Julie Rosenfield

My journal


I’d only gone in there to wash my smalls.

To be honest, I hadn’t even been in a laundrette for years. I’d always had Zanussi and the appliance of science to take care of all that for me.

But here, on a rare visit home, I had no choice but to wash my dirty laundry in public.

I rummaged in my pockets for coins, sat on the wooden bench, opened the newspaper and waited ……

“I don’t suppose you’ve got some spare 20ps,” came a voice beside me. “I can give you a quid.”

I sighed and rummaged again in my pocket. “Here,” I said handing them over to the middle-aged man in the shabby raincoat.

“Ta,” he said. “That machine isn’t working. I’ve had to take all my washing out and start again.”

I smiled wearily and went back to my newspaper. A bit of celebrity gossip had caught my eye and I wasn’t really interested in getting into any sort of conversation.

“In the olden days, machines like this would never break down. They built them to last. Of course,” and here he lowered his voice, “I blame it on ………. The immigrants.”

I folded my newspaper and sighed, bracing myself for what lay ahead.

“Nowadays …………. Trouble with this country ………. They come over here ………  tax payers’ money ……… ….. some of them don’t even speak English ……..”

I sighed. I’d been through it all only a few days ago in the taxi from the station.

“Where are you going, love? Oh yes, very nice. Here from London, you say? For a few days. Oh well, you’ll find this place a bit different from when you grew up. Things change, you know.”

The traffic snarled, the streets gave way to colourful pavement stalls, exotic fruits, sari shops.

It didn’t take long to get from “Traffic’s rough today” to “I blame it on the immigrants.”

By the time I got to the pub that night to meet my friends Linda and Kevin I was feeling quite jaded.

“Pub’s busy tonight. Could hardly get a round in,” said Kevin fighting his way back to our table. That’s the trouble with this country. The weather, the beer, the …..”

“Oh don’t mind him,” said Linda, “He’s just had a tough day, today. Do stop moaning, Kevin,” she said and winked at me.

“Anyway, let’s tell Helen, our news. Helen, we’re thinking of moving to Spain.”

Here was a surprise. I’d always thought Linda and Kevin were so settled in their little terraced house in  Leeds.

“What brought this on?” I said.

“It’s this country,” started Kevin. “It’s just not the same as it was. The litter, the pollution, unemployment, the government, the…..” and there it was again, the same lowering of the voice, “immigrants.”

This time I could stand it no longer. “These immigrants as you say, many of them are fleeing persecution, many of them start their own businesses here, create employment, pay tax, do dirty jobs that you wouldn’t want to do……”

“Steady on Helen, old girl.” Said Kevin. “Don’t know what’s got in to you today.”

Linda mouthed at me to stop but somehow I couldn’t. I was tired of the constant innuendo, it was everywhere in laundrettes, taxis, bus stops. Tired, tired, tired. What was wrong with tolerance, respect, compassion?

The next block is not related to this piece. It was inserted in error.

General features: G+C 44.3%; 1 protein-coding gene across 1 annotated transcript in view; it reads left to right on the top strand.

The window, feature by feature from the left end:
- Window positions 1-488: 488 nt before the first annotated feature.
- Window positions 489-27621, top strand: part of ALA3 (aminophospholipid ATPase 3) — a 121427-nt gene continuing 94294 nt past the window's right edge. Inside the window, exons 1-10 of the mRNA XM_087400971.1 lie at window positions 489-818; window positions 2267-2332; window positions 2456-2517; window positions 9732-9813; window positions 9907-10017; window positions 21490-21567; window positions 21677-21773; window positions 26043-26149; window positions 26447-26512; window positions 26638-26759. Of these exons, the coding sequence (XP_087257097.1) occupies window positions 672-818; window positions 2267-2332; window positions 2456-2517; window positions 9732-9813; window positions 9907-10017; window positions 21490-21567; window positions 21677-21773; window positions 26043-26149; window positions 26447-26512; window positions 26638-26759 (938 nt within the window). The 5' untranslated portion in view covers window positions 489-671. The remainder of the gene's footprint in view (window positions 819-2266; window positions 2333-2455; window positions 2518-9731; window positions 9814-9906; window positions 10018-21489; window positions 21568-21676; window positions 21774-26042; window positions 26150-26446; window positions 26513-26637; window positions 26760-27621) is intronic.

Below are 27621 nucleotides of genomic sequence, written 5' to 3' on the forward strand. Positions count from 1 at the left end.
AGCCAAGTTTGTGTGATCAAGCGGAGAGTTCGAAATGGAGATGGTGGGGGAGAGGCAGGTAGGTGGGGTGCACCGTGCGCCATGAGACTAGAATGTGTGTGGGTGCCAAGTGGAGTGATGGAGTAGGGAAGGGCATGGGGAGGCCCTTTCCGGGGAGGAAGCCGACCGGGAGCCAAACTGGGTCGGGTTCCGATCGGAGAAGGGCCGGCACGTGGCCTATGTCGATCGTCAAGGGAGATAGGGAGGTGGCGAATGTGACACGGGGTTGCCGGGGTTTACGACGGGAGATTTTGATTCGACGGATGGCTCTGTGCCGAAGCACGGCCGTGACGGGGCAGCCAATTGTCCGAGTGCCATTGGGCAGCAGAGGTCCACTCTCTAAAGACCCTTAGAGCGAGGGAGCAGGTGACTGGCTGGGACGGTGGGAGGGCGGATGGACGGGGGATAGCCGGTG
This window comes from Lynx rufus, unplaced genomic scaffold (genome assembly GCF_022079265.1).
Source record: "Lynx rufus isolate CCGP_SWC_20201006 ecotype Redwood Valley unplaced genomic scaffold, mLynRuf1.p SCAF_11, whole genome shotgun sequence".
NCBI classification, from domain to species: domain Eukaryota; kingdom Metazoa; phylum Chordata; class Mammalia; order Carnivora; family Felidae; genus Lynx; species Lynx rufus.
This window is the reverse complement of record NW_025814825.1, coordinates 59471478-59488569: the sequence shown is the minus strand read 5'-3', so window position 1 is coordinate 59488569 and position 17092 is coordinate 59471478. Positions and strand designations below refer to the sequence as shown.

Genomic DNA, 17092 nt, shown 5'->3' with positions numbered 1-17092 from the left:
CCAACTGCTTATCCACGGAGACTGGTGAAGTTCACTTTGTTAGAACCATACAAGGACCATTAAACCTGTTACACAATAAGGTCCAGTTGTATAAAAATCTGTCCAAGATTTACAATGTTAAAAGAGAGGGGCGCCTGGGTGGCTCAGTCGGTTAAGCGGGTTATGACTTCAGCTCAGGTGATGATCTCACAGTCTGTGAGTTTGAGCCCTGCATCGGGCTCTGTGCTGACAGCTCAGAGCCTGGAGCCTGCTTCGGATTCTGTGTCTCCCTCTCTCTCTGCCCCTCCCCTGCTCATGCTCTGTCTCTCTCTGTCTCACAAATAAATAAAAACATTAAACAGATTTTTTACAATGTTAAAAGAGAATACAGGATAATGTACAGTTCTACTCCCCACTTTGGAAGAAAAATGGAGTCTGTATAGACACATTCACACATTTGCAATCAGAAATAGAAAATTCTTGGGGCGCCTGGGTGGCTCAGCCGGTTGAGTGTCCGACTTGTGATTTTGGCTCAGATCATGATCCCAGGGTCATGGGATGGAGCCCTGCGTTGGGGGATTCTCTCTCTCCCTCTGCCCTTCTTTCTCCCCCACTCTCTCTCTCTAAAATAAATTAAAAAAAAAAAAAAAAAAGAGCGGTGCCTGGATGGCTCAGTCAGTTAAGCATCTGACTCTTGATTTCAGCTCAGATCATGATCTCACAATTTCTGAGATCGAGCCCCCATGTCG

“And besides, if you go to Spain, you’ll be immigrants too….”

“No, we won’t,” insisted Kevin.

“Trashing someone else’s country, I doubt you’ve any plans to learn their language, respect their culture, integrate into their community.”

I don’t know where it all came from but, suddenly, I just couldn’t stop.

Kevin looked hurt and Linda looked uncomfortable. Oh dear, had I gone too far? I’d buttoned my mouth with all those strangers but now here amongst old and dear friends …

“We wouldn’t be immigrants,” continued Kevin patiently. “We’d be …. Ex-patriots!”

Suddenly I longed for home and my Zanussi more than ever before.

The next day, over a cup of tea, I had a chat with Linda in her small kitchen. She showed me the brochures on Spain. I had to admit it did look nice. And really I could understand the appeal of the sunshine, the sea, the swimming pools, the villas ….

“Of course, the only problem really is Kevin’s aunty Joan. She’s all on her own and she’s getting on a bit now. Normally, we pop in every now and then, do a bit of shopping for here. Make sure she’s ok. But if we go to Spain……..”

Here she sighed and quickly turned the page in the brochure.

“And, of course, Helen, you’d be able to come over and spend your holidays with us,” she urged.

I brightened for the first time since my trip back home. It did sound very tempting.

I wished Linda well, returned home and started dreaming of sangria ……….

A few weeks later, I was just taking my washing out of the dryer when the phone rang.

It was Linda. “Bad news, I’m afraid. Aunty Joan’s been mugged.”

I sat down, shocked. “What happened?”

“She was walking down the street, some young thug on a bike grabbed her handbag, knocked her to the ground.”

“Is she ok?”

“She’s very badly bruised and shaken. She’ll be ok but …..”


“Kevin and I think we’d better put our plans on hold for now. She’s just a bit too fragile to be left. So maybe don’t get yourself a new bikini just yet.”

Kevin came on the phone.

“Oh Kevin, I’m so sorry.What about the guy? I don’t suppose they caught him.”

“Er, yes, they did actually, there was a guy in a turban who gave chase and grabbed him.”

“Guy in a turban?”

“Yes, nice guy. Not been in the country long and …”

“And the guy they caught?”

“Local lad, doing drugs, the police think.”

“Still nice of the guy in the turban to give chase though. He could have been stabbed or anything.”

“Yes,” agreed Kevin.

“Ah well,” I sighed, “I guess that’s the trouble with immigrants ………”


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2 thoughts on “IMMIGRANTS (STORY)

  1. Wonderful writing style!! Quite a few twists lol 🙂 Is this story real?

  2. Thank you! I guess you could say it’s mostly true with just a bit of fiction thrown in! : )

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